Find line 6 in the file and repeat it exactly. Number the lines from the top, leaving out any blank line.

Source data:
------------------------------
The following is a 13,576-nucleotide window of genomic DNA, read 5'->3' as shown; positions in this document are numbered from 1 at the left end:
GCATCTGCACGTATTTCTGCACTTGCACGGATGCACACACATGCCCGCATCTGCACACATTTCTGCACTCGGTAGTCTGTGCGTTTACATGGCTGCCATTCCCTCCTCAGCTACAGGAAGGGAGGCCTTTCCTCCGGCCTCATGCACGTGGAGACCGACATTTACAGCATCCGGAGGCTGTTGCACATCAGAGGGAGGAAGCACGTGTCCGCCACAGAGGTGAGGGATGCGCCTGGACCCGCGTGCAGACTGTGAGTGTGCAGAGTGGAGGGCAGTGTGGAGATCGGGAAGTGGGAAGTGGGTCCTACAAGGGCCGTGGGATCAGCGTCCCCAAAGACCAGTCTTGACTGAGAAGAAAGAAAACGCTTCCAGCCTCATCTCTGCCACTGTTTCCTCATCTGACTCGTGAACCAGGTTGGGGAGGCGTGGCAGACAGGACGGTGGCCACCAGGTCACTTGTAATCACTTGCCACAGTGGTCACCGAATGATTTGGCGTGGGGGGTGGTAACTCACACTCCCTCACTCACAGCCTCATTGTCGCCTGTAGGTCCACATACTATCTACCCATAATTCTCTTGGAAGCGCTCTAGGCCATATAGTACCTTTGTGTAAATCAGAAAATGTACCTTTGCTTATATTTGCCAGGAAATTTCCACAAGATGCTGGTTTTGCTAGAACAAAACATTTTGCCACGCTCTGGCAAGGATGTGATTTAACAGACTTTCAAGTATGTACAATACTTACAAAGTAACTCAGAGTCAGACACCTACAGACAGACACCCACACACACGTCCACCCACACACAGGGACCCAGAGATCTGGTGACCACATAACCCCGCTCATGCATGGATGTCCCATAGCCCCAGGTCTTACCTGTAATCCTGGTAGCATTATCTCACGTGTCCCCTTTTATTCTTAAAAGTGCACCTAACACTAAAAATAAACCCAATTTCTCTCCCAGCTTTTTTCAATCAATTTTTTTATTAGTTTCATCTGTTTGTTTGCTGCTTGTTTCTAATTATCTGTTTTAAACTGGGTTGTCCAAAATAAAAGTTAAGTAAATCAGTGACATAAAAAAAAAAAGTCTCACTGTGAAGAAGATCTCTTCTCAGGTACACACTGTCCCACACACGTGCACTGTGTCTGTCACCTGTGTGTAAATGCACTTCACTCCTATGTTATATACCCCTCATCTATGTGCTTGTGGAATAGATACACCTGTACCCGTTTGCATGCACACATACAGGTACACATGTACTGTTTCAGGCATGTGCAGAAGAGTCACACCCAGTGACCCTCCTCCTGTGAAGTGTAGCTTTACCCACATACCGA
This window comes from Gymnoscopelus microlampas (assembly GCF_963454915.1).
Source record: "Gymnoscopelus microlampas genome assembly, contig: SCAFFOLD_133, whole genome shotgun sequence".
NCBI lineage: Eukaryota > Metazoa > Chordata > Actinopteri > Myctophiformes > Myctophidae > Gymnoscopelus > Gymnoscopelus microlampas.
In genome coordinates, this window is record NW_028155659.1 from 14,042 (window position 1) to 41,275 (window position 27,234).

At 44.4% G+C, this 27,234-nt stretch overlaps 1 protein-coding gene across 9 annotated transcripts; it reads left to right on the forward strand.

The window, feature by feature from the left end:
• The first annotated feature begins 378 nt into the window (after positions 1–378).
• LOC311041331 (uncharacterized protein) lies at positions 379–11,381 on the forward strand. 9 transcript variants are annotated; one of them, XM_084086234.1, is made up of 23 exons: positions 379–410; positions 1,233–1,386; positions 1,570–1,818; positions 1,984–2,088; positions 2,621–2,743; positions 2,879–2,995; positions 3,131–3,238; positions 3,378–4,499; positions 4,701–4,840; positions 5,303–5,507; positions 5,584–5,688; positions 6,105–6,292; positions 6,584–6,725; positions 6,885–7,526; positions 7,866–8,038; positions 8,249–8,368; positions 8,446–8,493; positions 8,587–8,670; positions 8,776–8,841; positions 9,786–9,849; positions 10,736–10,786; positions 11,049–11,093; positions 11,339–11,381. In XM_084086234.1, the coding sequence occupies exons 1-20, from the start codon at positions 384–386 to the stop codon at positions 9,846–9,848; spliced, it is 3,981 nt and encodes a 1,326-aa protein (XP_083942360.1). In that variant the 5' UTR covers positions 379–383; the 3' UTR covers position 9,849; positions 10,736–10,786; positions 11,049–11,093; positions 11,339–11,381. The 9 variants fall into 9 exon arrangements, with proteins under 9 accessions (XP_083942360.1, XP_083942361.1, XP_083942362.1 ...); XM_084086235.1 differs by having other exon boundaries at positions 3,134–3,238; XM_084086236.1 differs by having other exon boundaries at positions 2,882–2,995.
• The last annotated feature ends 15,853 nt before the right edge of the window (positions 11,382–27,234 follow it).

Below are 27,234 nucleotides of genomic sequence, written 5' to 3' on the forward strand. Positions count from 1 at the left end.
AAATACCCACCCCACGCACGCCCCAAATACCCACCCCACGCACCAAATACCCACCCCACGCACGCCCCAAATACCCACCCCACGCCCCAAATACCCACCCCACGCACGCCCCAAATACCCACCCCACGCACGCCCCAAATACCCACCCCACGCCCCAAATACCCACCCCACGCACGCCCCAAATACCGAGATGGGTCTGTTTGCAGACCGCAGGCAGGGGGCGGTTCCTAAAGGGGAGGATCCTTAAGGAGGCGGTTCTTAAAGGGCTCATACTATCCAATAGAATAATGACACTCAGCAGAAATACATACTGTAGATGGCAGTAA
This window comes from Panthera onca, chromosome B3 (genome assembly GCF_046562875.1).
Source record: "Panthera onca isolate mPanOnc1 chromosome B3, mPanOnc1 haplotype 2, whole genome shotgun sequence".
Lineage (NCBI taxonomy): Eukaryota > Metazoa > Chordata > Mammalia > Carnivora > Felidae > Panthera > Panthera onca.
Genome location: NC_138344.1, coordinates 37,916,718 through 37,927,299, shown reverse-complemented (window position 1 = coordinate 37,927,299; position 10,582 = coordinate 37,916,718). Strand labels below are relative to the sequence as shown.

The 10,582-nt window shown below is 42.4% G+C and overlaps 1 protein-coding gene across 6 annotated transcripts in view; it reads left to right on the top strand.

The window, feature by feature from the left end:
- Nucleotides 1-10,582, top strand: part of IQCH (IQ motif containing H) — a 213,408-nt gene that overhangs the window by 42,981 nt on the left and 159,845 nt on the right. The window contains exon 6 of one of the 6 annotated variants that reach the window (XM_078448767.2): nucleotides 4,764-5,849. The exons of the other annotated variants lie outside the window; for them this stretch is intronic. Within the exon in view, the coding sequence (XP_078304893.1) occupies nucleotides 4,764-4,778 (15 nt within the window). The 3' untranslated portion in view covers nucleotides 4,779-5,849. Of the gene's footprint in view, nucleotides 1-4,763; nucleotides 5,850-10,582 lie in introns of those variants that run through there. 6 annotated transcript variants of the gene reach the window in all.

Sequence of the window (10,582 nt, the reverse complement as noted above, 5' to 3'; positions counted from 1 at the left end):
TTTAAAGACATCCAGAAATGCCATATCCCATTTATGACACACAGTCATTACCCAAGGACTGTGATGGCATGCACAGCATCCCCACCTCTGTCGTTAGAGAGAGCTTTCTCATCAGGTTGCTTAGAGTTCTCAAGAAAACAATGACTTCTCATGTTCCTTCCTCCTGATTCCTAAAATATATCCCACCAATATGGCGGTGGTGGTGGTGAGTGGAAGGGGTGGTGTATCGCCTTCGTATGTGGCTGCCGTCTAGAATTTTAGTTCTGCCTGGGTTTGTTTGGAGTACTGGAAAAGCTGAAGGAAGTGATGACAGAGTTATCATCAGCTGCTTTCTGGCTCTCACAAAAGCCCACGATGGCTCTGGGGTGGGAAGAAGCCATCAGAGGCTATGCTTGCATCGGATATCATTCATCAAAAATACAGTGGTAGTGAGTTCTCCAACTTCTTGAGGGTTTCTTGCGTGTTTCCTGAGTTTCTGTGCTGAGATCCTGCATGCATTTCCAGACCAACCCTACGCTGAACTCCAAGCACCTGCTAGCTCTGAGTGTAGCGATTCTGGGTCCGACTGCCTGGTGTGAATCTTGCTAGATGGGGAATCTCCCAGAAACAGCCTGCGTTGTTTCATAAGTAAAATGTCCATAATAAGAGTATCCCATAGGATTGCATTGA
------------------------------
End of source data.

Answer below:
In genome coordinates, this window is record NW_028155659.1 from 14,042 (window position 1) to 41,275 (window position 27,234).